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Fish Return to River Near Dam Site

May 28, 2000

WINSLOW, Maine (AP) _ Standing just below a dam, children and adults dipped long nets into the rippling Sebasticook River and in a moment, their nets were brimming with silvery alewives trying to make their way upstream.

The nets were emptied into five-gallon buckets, and soon more than 7,300 of the fish were dumped above the Fort Halifax Dam, giving the sea-run fish access to miles more of their native waters.

``It was really just amazing,″ said Betsy Ham, who joined conservationists and anglers in the effort in early May. ``If you walked in to scoop them up, you were slipping and sliding on alewives. We were just scooping and scooping and handing them over as fast as we could.″

This year’s alewives run is special. Alewives have not migrated in such numbers this far upstream in more than 160 years because the Kennebec River was blocked off by a hydroelectric dam nearly 20 miles downstream in Augusta.

Thousands of alewives, which are about a foot long and weigh about a half pound, are now swimming freely past the spot where the Edwards Dam once held them back.

The fish, known as ``poor man’s salmon,″ are smoked and eaten by aficionados but, perhaps more importantly, are an important food source for larger fish as well as birds like eagles and ospreys. They return to the rivers each spring after a long run at sea.

For years, they were vacuumed up by a special machine and moved over the Edwards Dam in Augusta. But the machine couldn’t make up for nature, and many of the fish were left below the dam.

Last July, conservationists cheered as heavy equipment ripped into the 24-foot-high dam and removed the timber and concrete structure that stretched more than 900 feet across the Kennebec, opening another 17-mile segment of free-running river to the Atlantic.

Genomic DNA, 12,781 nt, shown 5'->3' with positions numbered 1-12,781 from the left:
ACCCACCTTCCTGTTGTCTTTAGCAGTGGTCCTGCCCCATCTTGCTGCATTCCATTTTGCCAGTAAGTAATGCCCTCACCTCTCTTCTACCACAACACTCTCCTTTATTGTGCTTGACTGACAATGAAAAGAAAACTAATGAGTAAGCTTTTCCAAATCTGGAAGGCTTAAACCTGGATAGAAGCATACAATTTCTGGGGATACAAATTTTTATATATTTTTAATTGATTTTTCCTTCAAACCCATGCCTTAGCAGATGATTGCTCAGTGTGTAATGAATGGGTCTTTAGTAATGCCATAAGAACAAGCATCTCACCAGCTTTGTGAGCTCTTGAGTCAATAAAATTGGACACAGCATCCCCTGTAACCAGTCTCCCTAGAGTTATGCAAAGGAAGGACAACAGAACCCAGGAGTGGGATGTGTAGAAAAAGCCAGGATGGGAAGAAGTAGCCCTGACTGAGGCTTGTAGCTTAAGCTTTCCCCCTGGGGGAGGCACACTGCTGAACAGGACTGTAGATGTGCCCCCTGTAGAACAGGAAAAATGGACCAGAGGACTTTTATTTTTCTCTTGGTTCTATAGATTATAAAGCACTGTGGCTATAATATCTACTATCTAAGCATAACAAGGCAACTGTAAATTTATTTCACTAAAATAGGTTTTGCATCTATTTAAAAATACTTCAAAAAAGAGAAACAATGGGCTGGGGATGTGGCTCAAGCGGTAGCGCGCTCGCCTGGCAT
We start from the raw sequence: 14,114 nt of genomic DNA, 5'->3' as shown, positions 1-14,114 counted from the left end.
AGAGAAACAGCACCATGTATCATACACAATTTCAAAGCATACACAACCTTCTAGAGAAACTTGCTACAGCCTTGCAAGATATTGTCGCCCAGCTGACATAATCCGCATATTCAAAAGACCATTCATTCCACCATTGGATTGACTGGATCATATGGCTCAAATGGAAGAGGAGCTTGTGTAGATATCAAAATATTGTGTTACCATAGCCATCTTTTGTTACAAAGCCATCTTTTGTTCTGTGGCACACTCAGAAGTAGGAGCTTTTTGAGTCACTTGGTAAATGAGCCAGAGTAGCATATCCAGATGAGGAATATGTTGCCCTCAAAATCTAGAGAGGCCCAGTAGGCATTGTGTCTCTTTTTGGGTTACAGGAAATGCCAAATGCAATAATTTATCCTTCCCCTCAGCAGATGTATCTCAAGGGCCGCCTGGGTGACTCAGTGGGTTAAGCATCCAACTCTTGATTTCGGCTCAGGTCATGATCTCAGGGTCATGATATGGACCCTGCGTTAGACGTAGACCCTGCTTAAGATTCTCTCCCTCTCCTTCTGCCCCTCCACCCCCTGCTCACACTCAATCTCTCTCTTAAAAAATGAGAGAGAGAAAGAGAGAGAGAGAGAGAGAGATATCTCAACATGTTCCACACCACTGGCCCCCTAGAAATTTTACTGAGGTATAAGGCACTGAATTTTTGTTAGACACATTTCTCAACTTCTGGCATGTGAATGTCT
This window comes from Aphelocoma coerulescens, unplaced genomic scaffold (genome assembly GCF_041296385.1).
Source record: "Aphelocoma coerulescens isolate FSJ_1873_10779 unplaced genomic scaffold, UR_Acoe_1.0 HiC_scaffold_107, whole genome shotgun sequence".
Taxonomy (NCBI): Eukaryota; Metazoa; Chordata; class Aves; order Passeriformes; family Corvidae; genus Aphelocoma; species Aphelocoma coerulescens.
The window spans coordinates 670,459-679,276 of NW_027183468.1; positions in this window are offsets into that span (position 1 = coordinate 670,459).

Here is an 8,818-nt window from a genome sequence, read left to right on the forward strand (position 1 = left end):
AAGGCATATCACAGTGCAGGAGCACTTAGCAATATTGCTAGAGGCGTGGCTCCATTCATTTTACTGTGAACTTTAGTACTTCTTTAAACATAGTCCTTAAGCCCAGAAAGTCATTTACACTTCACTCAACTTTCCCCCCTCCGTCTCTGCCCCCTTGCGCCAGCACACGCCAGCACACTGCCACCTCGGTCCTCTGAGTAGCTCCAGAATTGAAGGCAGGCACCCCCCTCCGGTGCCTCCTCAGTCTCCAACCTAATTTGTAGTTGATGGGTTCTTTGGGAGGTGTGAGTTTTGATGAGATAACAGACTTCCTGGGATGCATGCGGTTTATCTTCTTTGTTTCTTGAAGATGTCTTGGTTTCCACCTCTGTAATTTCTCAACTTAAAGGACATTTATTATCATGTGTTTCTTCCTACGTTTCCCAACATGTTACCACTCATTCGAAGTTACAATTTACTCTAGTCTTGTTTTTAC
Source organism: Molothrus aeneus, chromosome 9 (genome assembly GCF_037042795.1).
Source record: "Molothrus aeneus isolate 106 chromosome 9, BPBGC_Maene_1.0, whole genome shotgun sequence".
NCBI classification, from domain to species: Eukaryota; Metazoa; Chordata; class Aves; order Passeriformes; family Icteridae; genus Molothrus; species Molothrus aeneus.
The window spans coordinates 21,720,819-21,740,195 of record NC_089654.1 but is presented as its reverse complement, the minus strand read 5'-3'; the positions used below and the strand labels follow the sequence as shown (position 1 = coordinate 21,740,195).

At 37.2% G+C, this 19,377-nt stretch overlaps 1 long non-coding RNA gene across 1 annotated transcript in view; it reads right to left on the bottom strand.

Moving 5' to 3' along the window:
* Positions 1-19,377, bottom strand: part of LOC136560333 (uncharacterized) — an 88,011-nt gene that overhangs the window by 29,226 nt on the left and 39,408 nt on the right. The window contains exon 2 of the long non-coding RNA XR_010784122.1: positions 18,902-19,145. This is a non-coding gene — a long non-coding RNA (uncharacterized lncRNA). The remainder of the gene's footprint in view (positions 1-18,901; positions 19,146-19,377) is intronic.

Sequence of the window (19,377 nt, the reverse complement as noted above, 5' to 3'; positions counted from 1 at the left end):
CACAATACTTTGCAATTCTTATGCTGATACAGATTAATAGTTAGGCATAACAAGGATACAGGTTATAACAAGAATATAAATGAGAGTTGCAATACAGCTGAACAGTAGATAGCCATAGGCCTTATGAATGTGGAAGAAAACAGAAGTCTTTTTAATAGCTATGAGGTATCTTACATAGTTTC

Eight weeks after the dam was gone, striped bass were back in such large numbers above the former dam that fly fishermen were having a field day and guides were preparing for an influx of new anglers.

Now come the alewives.

Of the tens of thousands swimming upstream, those that stay on the Kennebec’s main stem hit another dam, in Waterville, while those following the Sebasticook River where it branches off to the east encounter the Fort Halifax Dam.

But rather than cursing the remaining dams, conservationists are celebrating the return of alewives to waters where they had not been able to swim unhampered since before 1837 when the Edwards Dam was erected to power mills that had sprung up along the Augusta riverside.

``Essentially the whole nation is watching,″ said Matt O’Donnell, who took over four months ago as head of the Maine Marine Resources Department’s effort to restore alewives and shad to their historical habitat in the Kennebec River basin.

The removal of Edwards Dam, he said, has also opened up new habitat and spawning areas for Atlantic and shortnose sturgeon, as well as striped bass and smelt.

Fishermen know that with the arrival of alewives the stripers cannot be far behind, said Bruce Bowman, president of Kennebec Valley Trout Unlimited, a recreational fishing and conservation group.

The Edwards Dam, which is 40 miles upstream from the Atlantic Ocean, was the first hydroelectric dam in the country ordered removed against the wishes of its owners. The Federal Energy Regulatory Commission, in denying a new operating license for the dam in 1997, decided that the environmental interests outweighed the structure’s value as an energy source.

Conservationists view the Edwards Dam as a model of what can happen in other states where dams impede the migrations of valued fish. They are hoping federal officials will seek removal of a few dozen dams and seek changes at hundreds of others when their licenses come up for renewal.

In Oregon, the PacifiCorp utility has been asked to consider knocking down the 77-foot-high Soda Springs Dam in exchange for relicensing seven other hydroelectric projects in the area. It would let spawning salmon and trout swim freely in several more miles of river.

Nationwide, more than 250 hydroelectric projects are up for relicensing in the next 15 years. Dozens of them are in California and Washington state, and several are in Oregon and Idaho.

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